What? Clinic duty again on 2 consecutive days? Whoa… never before!
On Tuesday I was on clinic duty at Taiping Hospital. Wednesday I was on clinic duty again, at my “regular” place… Ipoh GH. With 2 new volunteers able to join clinic duty, and the trainees in my old team already confirmed and ready to handle cases on their own without my supervision, we now have additional teams.
Even the nurse was surprised to see me this morning. I told her from now on, there should be volunteers every Wednesdays, except on the 5th Wednesdays of each month, if any. However I told the nurse that in the event HIV clinics on any Wednesdays are cancelled for whatever reason, to please call and inform me about it so that our volunteers will not have to go through all the trouble of finding a parking space at the hospital only to find out clinic was cancelled!
The nurse had told me earlier that a 15 year old HIV+ girl would be coming for her appointment yesterday. Dr Ker too had requested that I meet this girl to assess her needs. But so far no such luck and I was hoping to meet her and talk to her when she comes for her appointment.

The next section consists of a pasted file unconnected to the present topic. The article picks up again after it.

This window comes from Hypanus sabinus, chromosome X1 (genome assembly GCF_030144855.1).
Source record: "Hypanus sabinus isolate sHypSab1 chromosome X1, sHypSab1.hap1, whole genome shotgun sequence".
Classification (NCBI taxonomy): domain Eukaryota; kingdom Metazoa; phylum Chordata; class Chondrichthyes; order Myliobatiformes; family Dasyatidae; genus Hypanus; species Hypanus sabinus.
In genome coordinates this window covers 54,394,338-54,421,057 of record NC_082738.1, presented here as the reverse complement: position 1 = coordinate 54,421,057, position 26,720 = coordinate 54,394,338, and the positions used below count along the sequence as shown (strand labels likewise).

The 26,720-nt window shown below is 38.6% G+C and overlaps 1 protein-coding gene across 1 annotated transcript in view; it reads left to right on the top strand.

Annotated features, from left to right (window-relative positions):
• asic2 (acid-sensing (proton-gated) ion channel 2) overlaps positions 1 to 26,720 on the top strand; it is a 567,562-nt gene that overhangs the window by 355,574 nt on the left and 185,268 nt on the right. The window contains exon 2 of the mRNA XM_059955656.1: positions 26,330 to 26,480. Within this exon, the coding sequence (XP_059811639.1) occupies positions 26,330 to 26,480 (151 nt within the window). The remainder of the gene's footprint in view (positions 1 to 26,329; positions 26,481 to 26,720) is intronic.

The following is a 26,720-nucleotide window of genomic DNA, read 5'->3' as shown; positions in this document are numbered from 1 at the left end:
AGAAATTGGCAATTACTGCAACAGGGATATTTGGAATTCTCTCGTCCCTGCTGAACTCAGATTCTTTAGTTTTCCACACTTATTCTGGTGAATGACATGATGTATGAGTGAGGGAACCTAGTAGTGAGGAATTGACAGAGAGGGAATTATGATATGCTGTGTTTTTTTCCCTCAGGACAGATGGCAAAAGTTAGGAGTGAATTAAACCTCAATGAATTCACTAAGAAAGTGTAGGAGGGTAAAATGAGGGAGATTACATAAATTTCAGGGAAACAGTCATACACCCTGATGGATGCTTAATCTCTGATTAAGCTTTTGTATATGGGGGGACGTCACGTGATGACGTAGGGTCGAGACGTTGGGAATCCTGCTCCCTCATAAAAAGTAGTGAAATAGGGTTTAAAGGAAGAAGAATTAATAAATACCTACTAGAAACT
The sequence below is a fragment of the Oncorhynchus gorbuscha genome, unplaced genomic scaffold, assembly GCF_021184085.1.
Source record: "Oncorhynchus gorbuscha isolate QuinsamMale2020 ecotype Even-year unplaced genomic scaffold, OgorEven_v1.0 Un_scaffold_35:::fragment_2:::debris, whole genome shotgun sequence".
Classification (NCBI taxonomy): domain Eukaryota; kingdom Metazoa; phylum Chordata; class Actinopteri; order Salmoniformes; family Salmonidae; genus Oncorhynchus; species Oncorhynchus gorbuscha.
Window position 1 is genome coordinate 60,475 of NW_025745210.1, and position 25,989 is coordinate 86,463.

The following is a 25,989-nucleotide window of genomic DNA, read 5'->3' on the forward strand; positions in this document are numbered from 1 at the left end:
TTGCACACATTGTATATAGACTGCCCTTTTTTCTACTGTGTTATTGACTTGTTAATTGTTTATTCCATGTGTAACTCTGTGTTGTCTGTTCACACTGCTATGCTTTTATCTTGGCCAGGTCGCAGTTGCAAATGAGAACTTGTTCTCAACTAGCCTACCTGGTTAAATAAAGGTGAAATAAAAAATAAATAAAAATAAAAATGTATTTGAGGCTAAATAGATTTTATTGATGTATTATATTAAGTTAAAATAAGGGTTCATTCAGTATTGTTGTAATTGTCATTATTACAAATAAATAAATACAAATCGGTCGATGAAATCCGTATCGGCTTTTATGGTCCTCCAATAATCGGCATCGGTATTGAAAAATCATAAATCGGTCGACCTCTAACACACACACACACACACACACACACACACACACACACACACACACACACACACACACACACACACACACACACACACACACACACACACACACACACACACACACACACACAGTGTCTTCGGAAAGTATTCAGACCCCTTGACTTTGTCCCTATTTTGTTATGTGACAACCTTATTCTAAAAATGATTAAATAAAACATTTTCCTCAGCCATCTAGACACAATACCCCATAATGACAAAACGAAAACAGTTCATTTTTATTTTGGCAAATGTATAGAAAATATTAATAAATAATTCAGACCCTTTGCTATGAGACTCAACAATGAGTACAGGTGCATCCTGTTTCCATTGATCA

Meanwhile there were 2 new cases yesterday. When the first one was referred to me, my fellow volunteers had not arrived yet. The new volunteer was having a hard time finding a parking spot, while the other one was simply… late!
No problem, I might as well just talk to this lady alone. The lady, 35 years of age, originated from Thailand but had married a Malaysian since 15 years ago. My problem yesterday was, this lady speaks very little Malay (and I mean VERY little) and Mandarin while I can only speak Malay and English. So imagine I had to speak to her in the simplest Malay possible.
“Sudah berapa lama tahu you ada ini sakit?”
“Sekarang you sudah memang makan ubat ka?”
“Sudah berapa tahun you mula makan ubat?”